"Each One, Teach One" a Terrific Partnership between Windermere and St. George's School

Programs, Schools & Students

Public/Private Partnerships aren’t new in many parts of the public sector. But in education, they tend to be incredibly rare. That’s why Brian Lee, the Director of Student Services at St. George’s School and Tamara Maxim, a teacher in Windermere’s Life Skills class, are particularly excited about a very special program they’ve developed together. This program connects St. George’s students with developmentally challenged students from Windermere’s Life Skills program. 

The program aims to pair off student mentors with mentees for visits every two to three weeks. This year, there are 13 Windermere students involved who meet with eight St. George’s mentors. This year’s activities include students painting masks together, the group listening to theme based stories, making friendship fruit kabobs and working in a ceramics studio creating masks. The group also visited a Metro Vancouver pumkin patch together in the fall and prior to the holidays, the Windermere students made beeswax candles for their St. George’s mentors as gifts.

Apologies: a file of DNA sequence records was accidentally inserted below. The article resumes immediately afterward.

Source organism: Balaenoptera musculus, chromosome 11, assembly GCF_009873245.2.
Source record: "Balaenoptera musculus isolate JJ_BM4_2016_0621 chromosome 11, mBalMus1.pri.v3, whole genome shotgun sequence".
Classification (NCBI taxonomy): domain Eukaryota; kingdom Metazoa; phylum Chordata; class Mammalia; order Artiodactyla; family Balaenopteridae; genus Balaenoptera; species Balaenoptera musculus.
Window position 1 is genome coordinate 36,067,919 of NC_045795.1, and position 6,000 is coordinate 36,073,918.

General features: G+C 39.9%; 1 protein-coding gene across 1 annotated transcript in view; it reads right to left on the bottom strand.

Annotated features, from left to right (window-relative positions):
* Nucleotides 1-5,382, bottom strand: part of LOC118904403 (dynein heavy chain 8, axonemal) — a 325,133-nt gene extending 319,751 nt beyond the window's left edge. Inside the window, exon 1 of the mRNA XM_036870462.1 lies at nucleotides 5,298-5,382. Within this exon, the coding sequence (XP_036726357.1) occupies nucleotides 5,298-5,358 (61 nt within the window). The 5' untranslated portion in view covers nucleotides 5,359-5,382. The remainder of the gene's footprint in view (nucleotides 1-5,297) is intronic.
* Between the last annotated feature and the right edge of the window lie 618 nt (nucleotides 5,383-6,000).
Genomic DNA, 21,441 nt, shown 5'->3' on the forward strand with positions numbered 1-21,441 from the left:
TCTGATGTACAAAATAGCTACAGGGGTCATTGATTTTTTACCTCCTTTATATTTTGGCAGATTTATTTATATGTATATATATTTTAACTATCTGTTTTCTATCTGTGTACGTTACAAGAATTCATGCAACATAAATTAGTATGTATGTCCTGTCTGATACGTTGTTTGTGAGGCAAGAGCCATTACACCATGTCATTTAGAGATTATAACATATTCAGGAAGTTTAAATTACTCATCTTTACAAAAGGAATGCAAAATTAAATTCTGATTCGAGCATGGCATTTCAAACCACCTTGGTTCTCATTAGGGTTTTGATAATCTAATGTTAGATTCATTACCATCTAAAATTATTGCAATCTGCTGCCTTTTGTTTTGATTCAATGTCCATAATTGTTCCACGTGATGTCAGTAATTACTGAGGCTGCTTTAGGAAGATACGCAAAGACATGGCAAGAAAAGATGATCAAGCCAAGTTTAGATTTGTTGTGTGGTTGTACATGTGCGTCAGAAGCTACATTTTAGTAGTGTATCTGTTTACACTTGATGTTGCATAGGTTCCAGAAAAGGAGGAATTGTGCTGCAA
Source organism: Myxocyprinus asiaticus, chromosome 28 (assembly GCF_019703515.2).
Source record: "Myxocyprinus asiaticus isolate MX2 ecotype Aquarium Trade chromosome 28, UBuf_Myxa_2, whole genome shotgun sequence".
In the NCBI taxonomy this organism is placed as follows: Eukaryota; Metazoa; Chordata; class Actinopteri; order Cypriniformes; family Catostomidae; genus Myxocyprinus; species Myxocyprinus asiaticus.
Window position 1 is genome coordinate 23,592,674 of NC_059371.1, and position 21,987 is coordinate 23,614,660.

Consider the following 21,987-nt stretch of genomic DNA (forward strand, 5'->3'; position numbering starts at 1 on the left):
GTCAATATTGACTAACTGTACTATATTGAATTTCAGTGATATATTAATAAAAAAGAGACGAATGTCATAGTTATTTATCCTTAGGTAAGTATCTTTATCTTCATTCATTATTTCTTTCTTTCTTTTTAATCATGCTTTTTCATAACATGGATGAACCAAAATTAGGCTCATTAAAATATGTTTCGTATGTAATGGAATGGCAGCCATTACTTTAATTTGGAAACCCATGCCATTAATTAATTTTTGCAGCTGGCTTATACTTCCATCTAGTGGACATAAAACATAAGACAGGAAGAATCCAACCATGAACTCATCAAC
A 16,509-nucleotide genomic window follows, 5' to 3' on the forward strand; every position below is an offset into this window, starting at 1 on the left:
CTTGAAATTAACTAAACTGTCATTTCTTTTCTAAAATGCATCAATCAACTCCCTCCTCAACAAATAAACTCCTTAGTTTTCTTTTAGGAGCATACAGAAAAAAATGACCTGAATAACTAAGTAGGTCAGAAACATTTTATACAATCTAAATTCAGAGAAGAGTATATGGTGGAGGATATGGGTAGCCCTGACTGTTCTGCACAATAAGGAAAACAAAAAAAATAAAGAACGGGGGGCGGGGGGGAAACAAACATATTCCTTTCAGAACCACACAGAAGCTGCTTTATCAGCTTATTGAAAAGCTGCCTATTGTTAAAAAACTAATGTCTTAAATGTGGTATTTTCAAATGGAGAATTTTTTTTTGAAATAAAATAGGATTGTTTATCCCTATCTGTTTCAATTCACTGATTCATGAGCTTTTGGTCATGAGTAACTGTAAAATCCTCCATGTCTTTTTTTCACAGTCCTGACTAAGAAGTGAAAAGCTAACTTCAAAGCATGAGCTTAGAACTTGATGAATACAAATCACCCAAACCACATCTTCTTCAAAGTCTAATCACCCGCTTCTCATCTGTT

Maxim says her students are very connected to their mentors and look forward to every visit.

“It means so much for all of them to have friendship and time to spend with similar aged peers, no matter what the differences are between them,” she says. “As Windermere staff, we see that all the kids are benefiting from building these special relationships as the year progresses. We all feel very fortunate to be part of such a special group of kids.”

As part of the Each One,Teach One Mentorship Program at St. George’s, Lee says his students have had great opportunity to develop relationships with others whom they might not otherwise work with. He says it has been a wonderful experience witnessing the growth in both sets of students in a relatively short period of time.  

"Regardless of differences or social boundaries, kids are kids and all have needs. It is incumbent upon us as educators to try to find a way to help our students grow, particularly outside of their comfort zone. We tend to do things within our own circles, however there are plenty of opportunities when we venture outside," says Lee.

He says that due to its success and interest levels, the Each One, Teach One Mentorship Program is expected to expand to other communities in the coming years.